Free ‘Dead Don’t Die,’ with Sevigny as guest, caps four-day Jarmusch series at The Brattle
Of the 13 features by eccentric filmmaker Jim Jarmusch – hard to believe he’s straight out of Akron – The Brattle Theatre will showcase seven for its retrospective, “The Films of Jim Jarmusch” beginning Monday, including a sneak peek of his newest, “The Dead Don’t Die.”
If you’re not a Jarmusch aficionado but have been curious, the series kicks off rightly with “Stranger Than Paradise” (1984) the director’s seminal film about a Hungarian immigrant (John Lurie) whose slacker paradise in New York City gets upended when his teenage cousin (Eszter Balint) pops in from Budapest. The film’s deadpan B&W cinematography (used in four of his films to date) and droll, dry wit would become defining staples. It’s paired perfectly with “Down By Law” (1986), a jail cell comedy that sandwiches Lurie, again playing a slacker, between Tom Waits and Roberto Benigni, making his English-language debut. The comedic energy and crossing of personalities is palpable in every frame.
On the slate Tuesday are the taxi driver diaries from around the world, “Night on Earth” (1991), starring Winona Ryder, Benigni and Gena Rowlands, and personal favorite “Only Lovers Left Alive” (2013) with Swinton and Tom Hiddleston as centuries-old vampires living in the dregs of old Detroit. On Wednesday, the queue fill out with another favorite: “Broken Flowers” (2005), which stars Bill Murray as a rich recluse untangling the meaning of an anonymous letter with visits to Sharon Stone, Julie Delpy and Tilda Swindon. It’s paired with 2009’s elliptical “The Limits of Control.”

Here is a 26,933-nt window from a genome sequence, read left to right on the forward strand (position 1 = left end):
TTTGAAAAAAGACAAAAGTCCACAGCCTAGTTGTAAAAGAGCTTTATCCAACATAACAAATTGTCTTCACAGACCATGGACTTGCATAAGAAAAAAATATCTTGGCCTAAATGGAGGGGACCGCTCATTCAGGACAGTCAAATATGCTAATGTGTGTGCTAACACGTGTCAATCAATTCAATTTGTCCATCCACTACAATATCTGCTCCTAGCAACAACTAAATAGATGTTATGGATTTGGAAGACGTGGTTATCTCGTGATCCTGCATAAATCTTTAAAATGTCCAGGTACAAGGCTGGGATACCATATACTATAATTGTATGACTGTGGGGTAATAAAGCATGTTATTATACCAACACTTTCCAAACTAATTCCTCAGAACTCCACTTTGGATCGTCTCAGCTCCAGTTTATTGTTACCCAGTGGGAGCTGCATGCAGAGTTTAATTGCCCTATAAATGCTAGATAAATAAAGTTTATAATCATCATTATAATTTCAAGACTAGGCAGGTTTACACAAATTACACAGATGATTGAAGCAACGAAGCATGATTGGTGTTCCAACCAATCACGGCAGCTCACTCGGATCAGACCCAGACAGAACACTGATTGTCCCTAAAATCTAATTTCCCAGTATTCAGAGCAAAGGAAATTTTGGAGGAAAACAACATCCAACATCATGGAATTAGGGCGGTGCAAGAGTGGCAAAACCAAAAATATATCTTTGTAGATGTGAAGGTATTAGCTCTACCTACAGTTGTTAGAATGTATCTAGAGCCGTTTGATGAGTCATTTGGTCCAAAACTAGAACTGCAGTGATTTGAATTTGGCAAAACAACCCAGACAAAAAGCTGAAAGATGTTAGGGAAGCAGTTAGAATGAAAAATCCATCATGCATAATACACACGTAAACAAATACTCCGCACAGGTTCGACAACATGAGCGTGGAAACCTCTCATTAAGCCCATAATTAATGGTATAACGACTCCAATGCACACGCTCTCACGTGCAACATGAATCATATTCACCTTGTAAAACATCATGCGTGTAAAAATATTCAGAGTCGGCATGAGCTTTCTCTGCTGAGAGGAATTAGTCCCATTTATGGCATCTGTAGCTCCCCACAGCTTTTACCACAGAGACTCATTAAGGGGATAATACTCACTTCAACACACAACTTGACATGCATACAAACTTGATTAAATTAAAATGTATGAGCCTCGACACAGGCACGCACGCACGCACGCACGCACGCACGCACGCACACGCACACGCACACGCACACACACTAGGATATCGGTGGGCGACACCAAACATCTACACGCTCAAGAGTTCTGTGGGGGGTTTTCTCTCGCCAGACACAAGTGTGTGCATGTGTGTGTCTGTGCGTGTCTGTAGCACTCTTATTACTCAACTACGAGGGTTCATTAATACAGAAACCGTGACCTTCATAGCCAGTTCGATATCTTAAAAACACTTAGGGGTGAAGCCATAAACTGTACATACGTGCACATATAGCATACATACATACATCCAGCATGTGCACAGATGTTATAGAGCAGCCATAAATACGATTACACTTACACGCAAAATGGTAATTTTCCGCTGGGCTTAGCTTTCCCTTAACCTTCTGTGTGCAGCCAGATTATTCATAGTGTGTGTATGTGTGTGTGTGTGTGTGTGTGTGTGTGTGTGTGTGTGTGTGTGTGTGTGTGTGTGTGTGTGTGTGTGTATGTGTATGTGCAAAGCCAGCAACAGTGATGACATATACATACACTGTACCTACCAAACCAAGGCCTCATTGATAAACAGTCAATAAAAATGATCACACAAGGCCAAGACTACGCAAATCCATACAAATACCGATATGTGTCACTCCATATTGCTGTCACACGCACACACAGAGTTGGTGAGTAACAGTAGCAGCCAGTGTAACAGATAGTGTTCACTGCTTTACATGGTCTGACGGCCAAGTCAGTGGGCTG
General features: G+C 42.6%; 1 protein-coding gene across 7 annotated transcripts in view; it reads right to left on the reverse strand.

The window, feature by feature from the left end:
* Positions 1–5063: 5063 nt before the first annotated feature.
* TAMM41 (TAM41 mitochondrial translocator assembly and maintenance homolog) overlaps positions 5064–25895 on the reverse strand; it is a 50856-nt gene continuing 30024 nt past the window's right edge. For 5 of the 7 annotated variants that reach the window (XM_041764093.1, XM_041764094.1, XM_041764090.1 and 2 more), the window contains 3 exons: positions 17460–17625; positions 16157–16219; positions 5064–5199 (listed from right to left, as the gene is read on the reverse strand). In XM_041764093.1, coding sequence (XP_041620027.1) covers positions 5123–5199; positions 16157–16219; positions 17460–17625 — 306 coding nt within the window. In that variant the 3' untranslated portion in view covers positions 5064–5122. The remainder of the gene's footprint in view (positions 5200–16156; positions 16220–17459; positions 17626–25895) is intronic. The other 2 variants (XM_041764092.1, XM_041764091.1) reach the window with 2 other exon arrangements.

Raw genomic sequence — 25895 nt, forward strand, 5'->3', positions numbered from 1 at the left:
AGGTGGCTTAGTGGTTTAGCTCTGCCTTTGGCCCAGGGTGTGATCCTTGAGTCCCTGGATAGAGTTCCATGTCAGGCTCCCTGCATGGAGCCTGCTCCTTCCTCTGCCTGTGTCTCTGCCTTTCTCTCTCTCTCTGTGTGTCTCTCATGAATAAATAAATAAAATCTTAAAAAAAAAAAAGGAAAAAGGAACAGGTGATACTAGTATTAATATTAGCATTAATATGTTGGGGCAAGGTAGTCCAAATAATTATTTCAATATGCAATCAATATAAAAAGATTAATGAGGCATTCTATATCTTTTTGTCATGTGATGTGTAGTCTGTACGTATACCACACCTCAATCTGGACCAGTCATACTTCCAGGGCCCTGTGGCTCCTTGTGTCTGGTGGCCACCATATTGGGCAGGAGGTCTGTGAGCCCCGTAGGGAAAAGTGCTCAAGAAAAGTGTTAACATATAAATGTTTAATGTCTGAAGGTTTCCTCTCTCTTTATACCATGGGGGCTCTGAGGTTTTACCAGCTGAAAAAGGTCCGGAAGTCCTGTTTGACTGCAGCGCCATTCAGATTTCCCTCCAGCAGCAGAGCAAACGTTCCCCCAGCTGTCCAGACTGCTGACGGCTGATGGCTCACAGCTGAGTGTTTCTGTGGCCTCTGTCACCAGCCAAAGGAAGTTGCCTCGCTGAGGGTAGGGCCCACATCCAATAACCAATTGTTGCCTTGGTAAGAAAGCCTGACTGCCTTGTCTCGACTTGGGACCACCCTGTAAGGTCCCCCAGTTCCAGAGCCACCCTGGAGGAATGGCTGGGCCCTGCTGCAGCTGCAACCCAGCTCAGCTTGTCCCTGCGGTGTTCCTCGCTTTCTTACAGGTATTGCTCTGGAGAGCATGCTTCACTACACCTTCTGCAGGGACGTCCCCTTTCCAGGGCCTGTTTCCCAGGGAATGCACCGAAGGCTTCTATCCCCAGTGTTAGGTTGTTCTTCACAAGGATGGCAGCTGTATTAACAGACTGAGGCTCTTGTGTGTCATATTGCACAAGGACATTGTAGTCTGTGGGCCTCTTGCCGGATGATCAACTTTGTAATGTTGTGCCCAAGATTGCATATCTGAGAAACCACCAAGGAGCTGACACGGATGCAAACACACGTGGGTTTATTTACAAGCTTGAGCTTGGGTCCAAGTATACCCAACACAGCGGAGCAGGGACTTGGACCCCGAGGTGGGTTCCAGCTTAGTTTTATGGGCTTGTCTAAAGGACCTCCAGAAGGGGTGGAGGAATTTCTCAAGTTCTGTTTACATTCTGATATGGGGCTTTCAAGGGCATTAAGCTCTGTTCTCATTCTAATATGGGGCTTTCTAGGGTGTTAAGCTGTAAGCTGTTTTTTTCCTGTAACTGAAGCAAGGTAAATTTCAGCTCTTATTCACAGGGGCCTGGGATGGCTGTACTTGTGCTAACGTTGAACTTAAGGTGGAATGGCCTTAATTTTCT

On Thursday night, the Brattle screens Jarmusch’s hot-off-the-press zombie comedy “The Dead Don’t Die,” starring Murray (who’s been down this road before in “Zombieland”), Adam Driver (“Girls” and Kylo Ren in the “Star Wars” films), Iggy Pop, Rosie Perez, Selena Gomez (“Spring Breakers”), Balant, Swinton and Chloe Sevigny (“Brown Bunny,” “Demonlover” and “Kids”), who will be in person at the free screening. (Tickets are limited and on a first-come, first-served basis.) Given that “Lovers Left Alive” is a vampire black comedy, a zombie apocalypse film from the man with the indie hand seems an apt bookend.
It was “Down by Law” that first pulled me to Jarmusch and “Mystery Train” (1989), with its weaving of three human stories and the spirit of Elvis in a Memphis hotel, that cemented his cinematic genius for me. It’s sadly not in the series, but well worth catching by streaming or any other means – as is Jarmusch’s previous effort with Driver, “Paterson” (2016) about a bus driver obsessed with poetry.
Information and tickets are here.